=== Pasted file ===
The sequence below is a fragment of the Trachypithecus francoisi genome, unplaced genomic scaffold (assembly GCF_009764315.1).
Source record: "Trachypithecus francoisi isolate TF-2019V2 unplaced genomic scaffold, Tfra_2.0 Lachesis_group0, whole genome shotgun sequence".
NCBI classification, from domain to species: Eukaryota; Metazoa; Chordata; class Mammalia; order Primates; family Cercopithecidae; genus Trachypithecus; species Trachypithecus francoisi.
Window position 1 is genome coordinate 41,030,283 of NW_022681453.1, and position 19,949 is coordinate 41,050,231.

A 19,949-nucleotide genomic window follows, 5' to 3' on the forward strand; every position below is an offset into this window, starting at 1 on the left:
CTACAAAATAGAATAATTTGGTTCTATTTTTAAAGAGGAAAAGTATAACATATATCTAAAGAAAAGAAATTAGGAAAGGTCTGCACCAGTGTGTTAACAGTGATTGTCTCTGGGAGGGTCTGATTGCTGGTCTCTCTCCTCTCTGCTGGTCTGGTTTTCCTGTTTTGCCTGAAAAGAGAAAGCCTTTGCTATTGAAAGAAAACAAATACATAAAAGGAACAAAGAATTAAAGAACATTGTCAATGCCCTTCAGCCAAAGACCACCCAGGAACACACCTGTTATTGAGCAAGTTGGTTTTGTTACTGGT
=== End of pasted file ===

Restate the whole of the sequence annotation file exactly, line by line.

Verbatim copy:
The sequence below is a fragment of the Trachypithecus francoisi genome, unplaced genomic scaffold (assembly GCF_009764315.1).
Source record: "Trachypithecus francoisi isolate TF-2019V2 unplaced genomic scaffold, Tfra_2.0 Lachesis_group0, whole genome shotgun sequence".
NCBI classification, from domain to species: Eukaryota; Metazoa; Chordata; class Mammalia; order Primates; family Cercopithecidae; genus Trachypithecus; species Trachypithecus francoisi.
Window position 1 is genome coordinate 41,030,283 of NW_022681453.1, and position 19,949 is coordinate 41,050,231.

A 19,949-nucleotide genomic window follows, 5' to 3' on the forward strand; every position below is an offset into this window, starting at 1 on the left:
CTACAAAATAGAATAATTTGGTTCTATTTTTAAAGAGGAAAAGTATAACATATATCTAAAGAAAAGAAATTAGGAAAGGTCTGCACCAGTGTGTTAACAGTGATTGTCTCTGGGAGGGTCTGATTGCTGGTCTCTCTCCTCTCTGCTGGTCTGGTTTTCCTGTTTTGCCTGAAAAGAGAAAGCCTTTGCTATTGAAAGAAAACAAATACATAAAAGGAACAAAGAATTAAAGAACATTGTCAATGCCCTTCAGCCAAAGACCACCCAGGAACACACCTGTTATTGAGCAAGTTGGTTTTGTTACTGGT